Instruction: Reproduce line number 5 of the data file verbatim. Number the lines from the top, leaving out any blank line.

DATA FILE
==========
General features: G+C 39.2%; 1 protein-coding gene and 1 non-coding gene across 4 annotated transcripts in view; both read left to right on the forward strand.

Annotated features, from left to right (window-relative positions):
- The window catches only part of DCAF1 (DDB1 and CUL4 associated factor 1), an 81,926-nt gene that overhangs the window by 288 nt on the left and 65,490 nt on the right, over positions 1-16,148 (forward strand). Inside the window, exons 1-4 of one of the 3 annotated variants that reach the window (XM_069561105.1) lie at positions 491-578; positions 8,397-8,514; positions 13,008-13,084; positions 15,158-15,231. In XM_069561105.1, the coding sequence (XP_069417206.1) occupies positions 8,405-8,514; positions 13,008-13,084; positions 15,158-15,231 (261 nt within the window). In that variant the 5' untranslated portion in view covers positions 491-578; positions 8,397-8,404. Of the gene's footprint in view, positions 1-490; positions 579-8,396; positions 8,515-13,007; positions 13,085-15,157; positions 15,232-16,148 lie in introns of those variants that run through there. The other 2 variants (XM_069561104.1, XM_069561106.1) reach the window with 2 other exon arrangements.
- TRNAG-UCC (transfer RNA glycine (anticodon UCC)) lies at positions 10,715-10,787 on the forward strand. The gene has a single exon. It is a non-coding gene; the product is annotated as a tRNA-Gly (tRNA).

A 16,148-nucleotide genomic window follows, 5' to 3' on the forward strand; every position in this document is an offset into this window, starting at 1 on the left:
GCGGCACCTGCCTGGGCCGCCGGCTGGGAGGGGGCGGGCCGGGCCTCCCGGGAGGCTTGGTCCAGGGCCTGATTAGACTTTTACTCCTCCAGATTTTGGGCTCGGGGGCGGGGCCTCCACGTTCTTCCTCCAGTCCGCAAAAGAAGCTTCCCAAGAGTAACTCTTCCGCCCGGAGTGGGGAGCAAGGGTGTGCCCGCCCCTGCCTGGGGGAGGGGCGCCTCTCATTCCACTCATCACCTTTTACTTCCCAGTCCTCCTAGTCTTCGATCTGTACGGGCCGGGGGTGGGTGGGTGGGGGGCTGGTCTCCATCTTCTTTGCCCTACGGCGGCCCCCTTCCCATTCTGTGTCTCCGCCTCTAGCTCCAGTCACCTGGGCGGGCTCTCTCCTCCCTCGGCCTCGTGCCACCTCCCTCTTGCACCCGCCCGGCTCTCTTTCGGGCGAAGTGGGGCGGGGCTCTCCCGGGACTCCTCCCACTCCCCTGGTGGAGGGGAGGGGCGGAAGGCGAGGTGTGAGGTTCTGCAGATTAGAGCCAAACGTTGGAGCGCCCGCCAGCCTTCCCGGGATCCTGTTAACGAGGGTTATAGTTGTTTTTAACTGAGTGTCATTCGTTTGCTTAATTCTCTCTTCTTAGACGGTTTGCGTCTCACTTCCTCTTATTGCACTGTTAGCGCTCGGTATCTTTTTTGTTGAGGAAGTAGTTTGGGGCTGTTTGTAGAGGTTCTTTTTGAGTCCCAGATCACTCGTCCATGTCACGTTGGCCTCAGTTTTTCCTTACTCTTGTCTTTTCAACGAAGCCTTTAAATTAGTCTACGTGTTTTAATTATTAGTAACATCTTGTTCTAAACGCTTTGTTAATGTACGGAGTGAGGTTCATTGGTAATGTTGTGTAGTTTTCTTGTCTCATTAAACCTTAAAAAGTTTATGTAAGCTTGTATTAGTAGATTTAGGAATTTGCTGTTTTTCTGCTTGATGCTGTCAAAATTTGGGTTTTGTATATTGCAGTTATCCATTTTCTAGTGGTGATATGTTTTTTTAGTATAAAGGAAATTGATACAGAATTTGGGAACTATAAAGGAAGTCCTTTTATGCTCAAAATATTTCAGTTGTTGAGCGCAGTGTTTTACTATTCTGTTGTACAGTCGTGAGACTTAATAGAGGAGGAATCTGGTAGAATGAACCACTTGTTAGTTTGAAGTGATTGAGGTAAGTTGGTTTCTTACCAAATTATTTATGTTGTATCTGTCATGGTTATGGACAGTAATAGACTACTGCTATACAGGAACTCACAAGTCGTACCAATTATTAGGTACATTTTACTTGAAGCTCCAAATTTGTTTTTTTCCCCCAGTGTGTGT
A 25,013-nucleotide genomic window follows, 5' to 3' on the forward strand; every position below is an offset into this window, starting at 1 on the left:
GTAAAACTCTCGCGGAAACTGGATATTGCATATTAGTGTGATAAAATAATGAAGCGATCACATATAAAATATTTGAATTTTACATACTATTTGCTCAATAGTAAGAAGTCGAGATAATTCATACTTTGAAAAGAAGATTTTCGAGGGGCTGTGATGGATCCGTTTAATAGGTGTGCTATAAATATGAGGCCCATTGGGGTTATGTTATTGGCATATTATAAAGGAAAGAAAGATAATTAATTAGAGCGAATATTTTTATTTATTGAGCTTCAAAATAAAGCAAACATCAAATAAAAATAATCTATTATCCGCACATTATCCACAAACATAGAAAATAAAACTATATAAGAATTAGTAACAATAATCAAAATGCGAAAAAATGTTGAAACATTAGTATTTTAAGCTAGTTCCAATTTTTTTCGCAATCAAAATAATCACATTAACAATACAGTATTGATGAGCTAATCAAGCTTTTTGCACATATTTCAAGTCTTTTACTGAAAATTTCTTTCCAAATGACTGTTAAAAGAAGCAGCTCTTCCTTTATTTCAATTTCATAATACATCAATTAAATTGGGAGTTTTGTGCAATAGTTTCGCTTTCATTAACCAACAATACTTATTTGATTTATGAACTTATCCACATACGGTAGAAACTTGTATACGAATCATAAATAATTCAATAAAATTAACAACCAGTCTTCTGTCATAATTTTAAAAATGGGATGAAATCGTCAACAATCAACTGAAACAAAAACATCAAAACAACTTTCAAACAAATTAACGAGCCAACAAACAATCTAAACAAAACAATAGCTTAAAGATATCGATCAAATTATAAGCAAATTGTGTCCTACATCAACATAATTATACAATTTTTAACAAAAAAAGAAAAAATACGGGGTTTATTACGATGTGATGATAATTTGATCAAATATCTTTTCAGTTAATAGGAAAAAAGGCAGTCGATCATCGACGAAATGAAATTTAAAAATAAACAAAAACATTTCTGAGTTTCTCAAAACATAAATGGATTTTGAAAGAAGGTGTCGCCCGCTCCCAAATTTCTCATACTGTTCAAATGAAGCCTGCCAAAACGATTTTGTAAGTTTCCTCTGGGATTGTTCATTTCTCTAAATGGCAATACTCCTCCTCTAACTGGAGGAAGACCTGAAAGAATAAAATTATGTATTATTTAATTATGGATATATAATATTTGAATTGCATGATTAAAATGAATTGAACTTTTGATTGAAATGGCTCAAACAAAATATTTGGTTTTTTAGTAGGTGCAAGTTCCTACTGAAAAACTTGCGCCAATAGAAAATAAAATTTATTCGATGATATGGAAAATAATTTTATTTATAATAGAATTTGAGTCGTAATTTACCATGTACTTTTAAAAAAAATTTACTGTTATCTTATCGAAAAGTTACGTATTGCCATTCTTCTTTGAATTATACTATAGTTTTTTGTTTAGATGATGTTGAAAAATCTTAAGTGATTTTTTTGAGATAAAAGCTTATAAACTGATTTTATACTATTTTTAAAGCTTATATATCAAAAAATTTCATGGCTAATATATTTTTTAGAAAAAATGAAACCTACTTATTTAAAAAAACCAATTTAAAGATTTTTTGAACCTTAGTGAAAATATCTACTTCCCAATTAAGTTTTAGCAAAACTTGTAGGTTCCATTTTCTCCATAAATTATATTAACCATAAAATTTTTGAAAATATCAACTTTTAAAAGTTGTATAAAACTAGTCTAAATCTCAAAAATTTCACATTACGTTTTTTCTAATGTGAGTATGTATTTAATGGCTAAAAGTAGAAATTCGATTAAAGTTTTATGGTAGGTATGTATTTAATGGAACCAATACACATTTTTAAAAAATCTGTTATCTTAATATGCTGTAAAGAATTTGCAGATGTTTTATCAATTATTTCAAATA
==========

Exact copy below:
A 16,148-nucleotide genomic window follows, 5' to 3' on the forward strand; every position in this document is an offset into this window, starting at 1 on the left: